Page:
The problem is, at best the Internet is a mere virtual visual medium. Implying that it can only reasonably replace some of the visual arts. What the monitor screen lacks is the ability to represent the tangible: the texture of oil paint on canvas; the luminous, nuanced surfaces of a sculpture; the smell and texture under foot of dry autumn leaves on a sidewalk.

The computer monitor screen lacks the tactile experience of holding - and smelling the ink-laden pages of - a real book, with the paper's peculiar roughness and pliability, the particular cut of the pages' edges, the quality of the binding and cover. The manner in which books tend to age, their pages yellowed and dog-eared through much use, their bindings cracked and worn, much like people, wrinkled and crazened through the things that life presents to us. Sure, we can download reams of text via the Internet; but it's no substitute for real books.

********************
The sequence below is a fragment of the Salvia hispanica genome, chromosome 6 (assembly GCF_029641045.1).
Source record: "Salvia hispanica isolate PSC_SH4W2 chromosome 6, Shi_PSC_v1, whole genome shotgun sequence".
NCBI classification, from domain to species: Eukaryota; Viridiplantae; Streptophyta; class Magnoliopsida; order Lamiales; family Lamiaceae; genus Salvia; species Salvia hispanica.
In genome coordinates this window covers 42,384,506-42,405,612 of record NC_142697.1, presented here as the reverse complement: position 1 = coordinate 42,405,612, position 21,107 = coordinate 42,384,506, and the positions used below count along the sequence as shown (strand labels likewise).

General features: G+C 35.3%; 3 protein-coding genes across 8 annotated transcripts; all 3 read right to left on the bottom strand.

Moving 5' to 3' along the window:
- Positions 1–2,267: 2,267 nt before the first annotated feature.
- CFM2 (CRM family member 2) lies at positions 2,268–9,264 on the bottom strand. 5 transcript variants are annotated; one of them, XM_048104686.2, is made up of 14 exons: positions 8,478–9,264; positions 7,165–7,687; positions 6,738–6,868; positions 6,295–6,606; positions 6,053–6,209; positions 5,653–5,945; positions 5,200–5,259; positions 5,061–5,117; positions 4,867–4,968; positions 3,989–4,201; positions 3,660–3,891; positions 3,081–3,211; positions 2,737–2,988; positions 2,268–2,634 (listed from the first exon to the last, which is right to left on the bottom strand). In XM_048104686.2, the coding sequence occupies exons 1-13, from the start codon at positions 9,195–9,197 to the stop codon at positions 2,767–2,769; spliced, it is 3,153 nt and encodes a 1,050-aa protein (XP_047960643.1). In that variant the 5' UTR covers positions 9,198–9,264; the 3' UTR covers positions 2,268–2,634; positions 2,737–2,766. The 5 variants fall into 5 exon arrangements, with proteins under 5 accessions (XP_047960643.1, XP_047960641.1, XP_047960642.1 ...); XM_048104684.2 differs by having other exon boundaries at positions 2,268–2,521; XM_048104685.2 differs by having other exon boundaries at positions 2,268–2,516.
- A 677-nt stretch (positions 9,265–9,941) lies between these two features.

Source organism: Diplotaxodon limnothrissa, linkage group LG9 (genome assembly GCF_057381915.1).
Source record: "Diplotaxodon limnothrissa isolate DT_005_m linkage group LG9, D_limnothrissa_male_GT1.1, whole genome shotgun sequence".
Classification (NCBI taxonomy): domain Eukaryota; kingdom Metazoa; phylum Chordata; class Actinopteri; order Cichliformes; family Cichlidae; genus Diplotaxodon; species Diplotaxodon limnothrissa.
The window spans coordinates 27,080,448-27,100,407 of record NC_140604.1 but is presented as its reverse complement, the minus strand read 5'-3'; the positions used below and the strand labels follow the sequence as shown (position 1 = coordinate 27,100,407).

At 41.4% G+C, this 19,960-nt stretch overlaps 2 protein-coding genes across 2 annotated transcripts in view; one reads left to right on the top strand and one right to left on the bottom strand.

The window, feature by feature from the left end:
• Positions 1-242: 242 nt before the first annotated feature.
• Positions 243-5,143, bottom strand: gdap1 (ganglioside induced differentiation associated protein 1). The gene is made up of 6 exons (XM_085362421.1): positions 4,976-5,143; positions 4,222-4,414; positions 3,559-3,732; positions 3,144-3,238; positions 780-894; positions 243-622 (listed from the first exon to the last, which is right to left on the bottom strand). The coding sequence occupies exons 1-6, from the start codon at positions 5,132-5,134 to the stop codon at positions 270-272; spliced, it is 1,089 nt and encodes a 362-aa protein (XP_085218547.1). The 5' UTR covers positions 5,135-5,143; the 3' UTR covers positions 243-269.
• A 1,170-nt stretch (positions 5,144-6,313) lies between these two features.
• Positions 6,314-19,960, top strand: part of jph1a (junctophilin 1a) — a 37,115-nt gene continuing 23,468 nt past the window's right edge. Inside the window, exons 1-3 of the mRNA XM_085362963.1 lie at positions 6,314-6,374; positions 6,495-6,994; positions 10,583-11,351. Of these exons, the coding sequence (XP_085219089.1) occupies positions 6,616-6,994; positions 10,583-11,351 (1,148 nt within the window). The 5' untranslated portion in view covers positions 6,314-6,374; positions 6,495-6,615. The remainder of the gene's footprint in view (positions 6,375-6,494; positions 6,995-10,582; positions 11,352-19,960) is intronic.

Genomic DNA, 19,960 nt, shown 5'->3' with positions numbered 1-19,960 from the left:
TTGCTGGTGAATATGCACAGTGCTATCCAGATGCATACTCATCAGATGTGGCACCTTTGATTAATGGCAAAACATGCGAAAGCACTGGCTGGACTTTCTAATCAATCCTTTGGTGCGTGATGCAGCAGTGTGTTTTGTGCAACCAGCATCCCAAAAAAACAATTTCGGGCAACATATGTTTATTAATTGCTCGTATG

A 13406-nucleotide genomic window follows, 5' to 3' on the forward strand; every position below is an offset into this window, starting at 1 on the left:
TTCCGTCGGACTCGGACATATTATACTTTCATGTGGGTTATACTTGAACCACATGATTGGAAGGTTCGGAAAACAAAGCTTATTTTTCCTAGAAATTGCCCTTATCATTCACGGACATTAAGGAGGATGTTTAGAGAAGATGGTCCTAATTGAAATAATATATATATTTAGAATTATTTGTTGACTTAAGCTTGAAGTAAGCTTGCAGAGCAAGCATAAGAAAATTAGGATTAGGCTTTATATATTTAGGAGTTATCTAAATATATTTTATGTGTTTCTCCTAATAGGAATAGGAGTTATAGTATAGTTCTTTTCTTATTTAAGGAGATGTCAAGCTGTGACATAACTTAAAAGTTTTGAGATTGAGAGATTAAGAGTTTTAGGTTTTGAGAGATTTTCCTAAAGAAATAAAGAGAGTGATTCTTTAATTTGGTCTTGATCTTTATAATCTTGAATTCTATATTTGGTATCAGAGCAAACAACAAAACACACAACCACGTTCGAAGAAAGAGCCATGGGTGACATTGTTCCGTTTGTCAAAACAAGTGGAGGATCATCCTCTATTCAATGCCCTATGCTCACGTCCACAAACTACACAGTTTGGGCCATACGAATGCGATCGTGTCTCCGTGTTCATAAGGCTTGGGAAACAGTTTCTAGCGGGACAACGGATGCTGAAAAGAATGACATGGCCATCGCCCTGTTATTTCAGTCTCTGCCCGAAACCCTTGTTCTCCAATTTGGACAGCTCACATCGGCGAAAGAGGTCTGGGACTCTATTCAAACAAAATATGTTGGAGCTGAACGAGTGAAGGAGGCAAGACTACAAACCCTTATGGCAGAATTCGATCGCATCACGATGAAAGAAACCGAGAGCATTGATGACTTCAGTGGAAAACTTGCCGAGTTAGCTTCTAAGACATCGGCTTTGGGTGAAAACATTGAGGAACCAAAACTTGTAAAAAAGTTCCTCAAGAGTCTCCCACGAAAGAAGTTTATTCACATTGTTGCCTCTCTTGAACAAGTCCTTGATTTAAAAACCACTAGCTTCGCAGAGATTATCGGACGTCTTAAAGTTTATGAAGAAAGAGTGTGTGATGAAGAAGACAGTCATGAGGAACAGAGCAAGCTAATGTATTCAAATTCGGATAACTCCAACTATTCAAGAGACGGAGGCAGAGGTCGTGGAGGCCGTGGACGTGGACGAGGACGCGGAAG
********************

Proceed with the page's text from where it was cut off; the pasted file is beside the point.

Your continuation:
Which brings us to the supposition, by some, that the Internet will be the medium that brings mankind together, capable of erasing millennia of carnage, slaughter and hatred. This assumption is, at best, naive, and at worst, deceptive. The Internet was created by the United States Department of Defense as a system to interlink various research and development sites. It's original purpose was to facilitate the creation of ever more powerful weapons of destruction. Then, it was transferred to the so-called 'private sector', where today we find it the primary media for popular culture and consumerism. The Internet is decidedly western. It is an invention of western culture at its apex. Which begs the question, given the carnage, mass-starvation and slaughter in the rest of the world, how this peculiarly western, American media will rid the world of all that divides it, and usher in perpetual mass peace?